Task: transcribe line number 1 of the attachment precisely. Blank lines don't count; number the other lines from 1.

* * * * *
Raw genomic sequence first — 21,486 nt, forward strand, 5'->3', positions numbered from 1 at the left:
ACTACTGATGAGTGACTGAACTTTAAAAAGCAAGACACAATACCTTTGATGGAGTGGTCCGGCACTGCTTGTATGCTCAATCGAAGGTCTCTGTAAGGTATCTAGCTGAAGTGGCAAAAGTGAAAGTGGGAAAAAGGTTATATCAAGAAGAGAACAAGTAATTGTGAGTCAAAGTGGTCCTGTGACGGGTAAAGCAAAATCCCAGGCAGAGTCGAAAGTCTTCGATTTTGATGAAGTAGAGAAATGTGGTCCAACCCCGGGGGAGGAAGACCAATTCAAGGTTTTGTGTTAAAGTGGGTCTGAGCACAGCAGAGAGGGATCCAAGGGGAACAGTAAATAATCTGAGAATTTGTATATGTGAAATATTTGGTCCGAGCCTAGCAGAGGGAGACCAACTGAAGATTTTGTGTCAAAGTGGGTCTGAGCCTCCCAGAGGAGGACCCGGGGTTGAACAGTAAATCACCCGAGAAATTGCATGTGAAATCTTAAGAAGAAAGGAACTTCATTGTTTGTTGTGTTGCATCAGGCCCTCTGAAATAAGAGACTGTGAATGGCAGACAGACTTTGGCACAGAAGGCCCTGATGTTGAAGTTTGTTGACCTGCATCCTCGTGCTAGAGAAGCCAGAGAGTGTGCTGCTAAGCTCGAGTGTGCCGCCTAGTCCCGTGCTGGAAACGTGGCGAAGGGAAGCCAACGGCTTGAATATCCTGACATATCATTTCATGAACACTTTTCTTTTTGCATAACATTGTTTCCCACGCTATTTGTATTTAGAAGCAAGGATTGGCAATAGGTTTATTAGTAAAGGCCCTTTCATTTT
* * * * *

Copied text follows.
Raw genomic sequence first — 21,486 nt, forward strand, 5'->3', positions numbered from 1 at the left: